Crypto Exchanges Take a United Front

Crypto exchanges—which operate much like traditional stock exchanges—are online platforms where crypto currencies are traded. Traditional exchanges deal almost exclusively with exchanging fiat, or legal tender currency, for highly regulated securities, such as stocks and bonds. Similarly, crypto exchanges primarily deal with trading one cryptocurrency for another. It is unclear which agency has, or should have, authority to regulate this arena because these exchanges primarily trade one currency for another. Regulating crypto exchanges is difficult because of the subtly different and often overlapping definitions surrounding initial coin offerings (ICOs) and cryptocurrencies (Michael del Casillo, Forbes). The unprecedented growth and increasing number of new crypto exchanges and cryptocurrencies is another factor making unified regulation increasingly difficult.

Despite only fourteen cryptocurrencies being available in June 2013, CoinMarketCap now reflects over 1,900 available cryptocurrencies. Although certain currencies are only available on select exchanges and many exchanges are only available within certain countries, there were over five hundred crypto exchanges in operation as of April 2018. (Kai Sedgwick, Bitcoin). Crypto exchanges establish currency rates, which are largely based on the cryptocurrency's trading volume and demand present on the exchange itself. This unregulated, exchange-specific pricing structure—in addition to other minor factors—commonly results in price variances ranging from one to five percent between exchanges (Kira Egorova, Cointelegraph). The lack of regulation in crypto exchanges also makes them vulnerable to a variety of “black swan” events, such as hackers, bugs, and rogue employees. Due to this vulnerability, cautious traders often store their holdings in offline wallets and move funds to an exchange just long enough to place trades (William Peaster, Blockonomi). While a multitude of investors appear undeterred by this extreme volatility and absence of regulation, many institutional investors, among others, remain apprehensive (Jordan French, TheStreet).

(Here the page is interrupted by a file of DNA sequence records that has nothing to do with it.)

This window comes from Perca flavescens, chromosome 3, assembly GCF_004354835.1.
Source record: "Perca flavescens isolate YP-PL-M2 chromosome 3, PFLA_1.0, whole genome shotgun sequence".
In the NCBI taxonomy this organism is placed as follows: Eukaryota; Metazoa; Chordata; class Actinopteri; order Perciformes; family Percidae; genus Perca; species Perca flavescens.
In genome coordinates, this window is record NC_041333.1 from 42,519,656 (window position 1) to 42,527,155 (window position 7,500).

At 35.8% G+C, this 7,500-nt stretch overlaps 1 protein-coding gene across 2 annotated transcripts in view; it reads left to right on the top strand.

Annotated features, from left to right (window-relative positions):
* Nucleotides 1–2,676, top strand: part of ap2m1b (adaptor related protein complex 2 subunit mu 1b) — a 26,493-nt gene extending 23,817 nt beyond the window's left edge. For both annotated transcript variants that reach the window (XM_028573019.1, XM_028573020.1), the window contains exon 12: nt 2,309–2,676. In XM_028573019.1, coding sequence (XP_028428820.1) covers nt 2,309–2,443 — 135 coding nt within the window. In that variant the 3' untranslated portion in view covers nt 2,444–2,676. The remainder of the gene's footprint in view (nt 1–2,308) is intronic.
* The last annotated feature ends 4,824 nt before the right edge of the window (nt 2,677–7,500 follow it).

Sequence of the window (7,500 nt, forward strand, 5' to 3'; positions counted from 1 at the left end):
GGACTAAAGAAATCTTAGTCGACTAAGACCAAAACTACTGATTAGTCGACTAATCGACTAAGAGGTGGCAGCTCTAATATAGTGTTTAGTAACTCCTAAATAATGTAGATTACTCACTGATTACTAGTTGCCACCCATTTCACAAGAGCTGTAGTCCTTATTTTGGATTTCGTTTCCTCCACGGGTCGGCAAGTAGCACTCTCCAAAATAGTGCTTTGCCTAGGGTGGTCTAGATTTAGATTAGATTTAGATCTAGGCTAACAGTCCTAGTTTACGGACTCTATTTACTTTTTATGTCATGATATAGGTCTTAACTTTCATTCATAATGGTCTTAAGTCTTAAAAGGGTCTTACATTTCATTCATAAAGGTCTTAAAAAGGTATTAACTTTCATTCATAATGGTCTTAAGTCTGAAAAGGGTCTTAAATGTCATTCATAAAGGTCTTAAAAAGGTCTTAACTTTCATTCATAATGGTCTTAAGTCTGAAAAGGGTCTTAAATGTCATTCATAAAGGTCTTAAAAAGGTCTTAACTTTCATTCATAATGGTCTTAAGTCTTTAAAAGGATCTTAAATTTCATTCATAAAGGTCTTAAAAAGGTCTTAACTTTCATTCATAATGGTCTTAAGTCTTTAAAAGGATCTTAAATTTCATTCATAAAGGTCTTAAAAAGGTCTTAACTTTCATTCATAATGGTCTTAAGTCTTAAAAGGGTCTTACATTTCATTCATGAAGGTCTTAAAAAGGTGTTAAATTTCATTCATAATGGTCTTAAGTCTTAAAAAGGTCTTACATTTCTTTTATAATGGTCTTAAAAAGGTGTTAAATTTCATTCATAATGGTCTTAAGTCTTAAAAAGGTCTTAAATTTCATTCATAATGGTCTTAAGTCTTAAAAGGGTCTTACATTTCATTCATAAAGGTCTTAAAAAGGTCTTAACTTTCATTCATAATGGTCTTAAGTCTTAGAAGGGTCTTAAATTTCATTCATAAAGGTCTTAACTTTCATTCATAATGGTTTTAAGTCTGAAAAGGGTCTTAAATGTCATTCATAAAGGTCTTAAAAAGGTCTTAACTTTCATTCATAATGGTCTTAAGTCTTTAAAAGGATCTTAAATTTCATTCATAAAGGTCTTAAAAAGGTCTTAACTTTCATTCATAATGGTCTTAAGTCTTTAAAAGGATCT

When deciding how best to regulate the world of cryptocurrencies, there is no shortage of ideas or competing philosophies. But several noteworthy ideas seek to establish a united front, which focus on adapting current financial regulations instead of trying to reinvent the wheel. For example, the Jibrel Network proffers that integrating the current financial industry with blockchain technology could “usher in an era of smart regulation” in which people could place their “trust in code rather than in institutions.” (Id.) A single agency, however, may lack the authority and resources necessary to effectively regulate a financial sector which prides itself on decentralization. Accordingly, regulators from the SEC, FINRA, and the CFTC have begun coordinating their investigations and increasing interagency cooperation as it relates to regulatory action (Michael del Casillo, Forbes).

Some crypto exchanges also have banded together to self-regulate and bring order to what is currently referred to as “a Wild West for market manipulation, fraud, and money laundering” (Lydia Beyoud, Bloomberg BNA). One such coalition is the Virtual Commodity Association (VCA). Currently comprised of four larger exchanges, with Gemini taking the lead, the VCA seeks to develop and strengthen regulations throughout the digital asset industry, including reducing volatility and increasing market transparency. In line with these objectives, their sights for the future are set on obtaining approval from the SEC to establish a bitcoin-based exchange-traded fund (ETF). (Id.)

With multiple institutions and exchanges, such as NASDAQ, anxious to embrace the cryptocurrency market, the question regarding future regulation appears more a matter of when rather than if (Kate Rooney, CNBC). Larger groups, such as Germany’s Central Bank, believe a movement towards global regulations of both cryptocurrencies and their exchanges is the only way to effectively regulate this recent financial phenomenon. Despite the potential wisdom in this approach, many countries have drastically different opinions on how the crypto market should be dealt with. For example, while Japan is among its largest supporters and has even given Bitcoin currency status, other countries, such as China, are in active opposition and have started banning ICOs and crypto exchanges. Ultimately, while the future will almost certainly see increased regulations within individual countries, the existence of such wildly divergent views surrounding the crypto market will make developing and implementing globally accepted regulations difficult, if not impossible (Darryn Pollock, Cointelegraph).